5. Thank your customer for attending and actively participating. Your customers are busy and they’re being pulled in many directions. Give a sincere ‘thank you’ for their attendance. Tell them how much you appreciate their time, input, and collaboration. At the end of the day, they may not remember what was discussed but they’ll certainly remember how you made them feel.
  6. Follow up with a summary and transactional survey. Send an email to thank the customer and summarize key points and action items. This reminds your customer of progress made and actions to be taken. Send a transactional survey. Transactional surveys are just one element of a Voice of the Customer program. The survey should thank them for attending and measure their satisfaction with meeting content, the value received, and the time invested. It should also ask for suggestions for improvement. Short…sweet…and highly valuable.

Avoid these common mistakes

  1. Don’t regurgitate data everyone already knows and can read on their own. Turn data into management information. Use data to develop and present insights, discuss trends, and create actions. “This chart illustrates the trend in…”; “What this tells us is…”; “If we do X, Y, and Z, we can positively change the trend…”.
  2. Don’t present…discuss. When you present, your customer sits back and likely drifts off to other topics. Keep your customer engaged in the meeting – maintain interest, drive interaction, and generate ideas that lead to action.
  3. Come prepared. Don’t just memorize the information to be discussed. Know what you’re talking about, understand the underlying issues, data, and causes. Know the contributing factors for successes and delays. Anticipate and be prepared to answer questions.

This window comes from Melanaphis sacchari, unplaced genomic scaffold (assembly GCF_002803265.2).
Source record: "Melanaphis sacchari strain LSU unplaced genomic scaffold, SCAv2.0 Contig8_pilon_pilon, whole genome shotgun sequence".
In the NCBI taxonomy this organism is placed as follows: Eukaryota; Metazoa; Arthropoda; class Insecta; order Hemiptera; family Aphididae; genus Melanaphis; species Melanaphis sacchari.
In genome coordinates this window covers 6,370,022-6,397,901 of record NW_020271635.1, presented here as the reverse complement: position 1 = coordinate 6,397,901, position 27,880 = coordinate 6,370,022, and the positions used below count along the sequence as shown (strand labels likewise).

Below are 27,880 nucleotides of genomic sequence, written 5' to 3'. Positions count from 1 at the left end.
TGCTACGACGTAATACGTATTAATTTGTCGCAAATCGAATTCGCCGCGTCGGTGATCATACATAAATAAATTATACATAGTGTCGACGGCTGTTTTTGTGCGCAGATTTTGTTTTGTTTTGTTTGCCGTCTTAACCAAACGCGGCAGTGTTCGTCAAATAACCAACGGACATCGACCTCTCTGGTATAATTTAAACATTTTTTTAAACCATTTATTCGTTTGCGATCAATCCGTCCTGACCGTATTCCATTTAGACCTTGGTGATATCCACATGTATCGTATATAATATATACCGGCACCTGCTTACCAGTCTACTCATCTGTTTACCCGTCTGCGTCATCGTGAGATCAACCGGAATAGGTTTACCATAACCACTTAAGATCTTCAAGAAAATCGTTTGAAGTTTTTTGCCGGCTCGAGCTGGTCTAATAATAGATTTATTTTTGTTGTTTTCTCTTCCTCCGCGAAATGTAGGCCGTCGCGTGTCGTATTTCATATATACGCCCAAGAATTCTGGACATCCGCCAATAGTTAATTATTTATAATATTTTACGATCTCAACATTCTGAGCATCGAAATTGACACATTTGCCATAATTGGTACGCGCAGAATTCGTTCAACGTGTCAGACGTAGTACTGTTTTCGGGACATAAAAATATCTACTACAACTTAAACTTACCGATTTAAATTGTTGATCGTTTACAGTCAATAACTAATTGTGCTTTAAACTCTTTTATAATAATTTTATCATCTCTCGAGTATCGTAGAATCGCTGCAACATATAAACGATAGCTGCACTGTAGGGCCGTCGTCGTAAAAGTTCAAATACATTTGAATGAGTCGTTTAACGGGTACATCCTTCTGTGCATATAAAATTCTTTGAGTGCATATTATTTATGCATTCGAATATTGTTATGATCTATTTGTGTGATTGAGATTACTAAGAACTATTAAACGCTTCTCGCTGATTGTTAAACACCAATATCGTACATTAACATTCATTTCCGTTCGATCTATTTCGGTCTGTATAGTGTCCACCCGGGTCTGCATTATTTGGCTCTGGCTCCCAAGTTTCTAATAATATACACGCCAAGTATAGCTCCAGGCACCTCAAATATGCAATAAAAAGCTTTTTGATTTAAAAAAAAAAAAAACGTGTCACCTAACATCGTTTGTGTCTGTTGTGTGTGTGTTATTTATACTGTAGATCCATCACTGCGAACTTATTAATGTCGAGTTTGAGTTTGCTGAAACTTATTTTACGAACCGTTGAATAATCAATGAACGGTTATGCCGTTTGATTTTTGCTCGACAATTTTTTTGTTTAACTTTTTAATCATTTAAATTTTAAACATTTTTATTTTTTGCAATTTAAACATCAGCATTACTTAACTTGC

4. Trade information for value. It’s easy to have a long list of topics to discuss during a Business Review. if there’s no value to be gained for your customer, the topic is simply a waste of time. Every topic discussed should add value. If it doesn’t, leave it out.
  5. Don’t sell. Business Reviews are about sharing insights and information, looking forward, being strategic, and making adjustments. They’re not about selling…not in an overt manner.
  6. Don’t overstay your welcome. You worked hard on preparation and you’ve got key stakeholders at the meeting. It’s easy to want to take advantage and keep going for hours. Don’t do it! Keep to an agreed-upon schedule and end on time. If you don’t, you’ll lose your audience and they’ll remember it. Future meeting attendance will suffer.

Quarterly Business Reviews (QBRs) and Executive Business Reviews (EBRs) are not the same. While being strategic, QBRs can contain some “in the weeds” conversations about critical projects and initiatives. EBRs should be highly strategic and avoid “deep dives” unless you’ve verified the need for that level of information in advance. EBRs should be shorter than QBRs as higher-level executives have less time to invest.

In Summary

Remember to gear your topics to your audience, include your customer in the planning process, deliver value, and show appreciation. Follow these steps and you’ll be on a great path toward successful Business Reviews.

Have questions or want more information? I can help. Feel free to reach out by clicking here.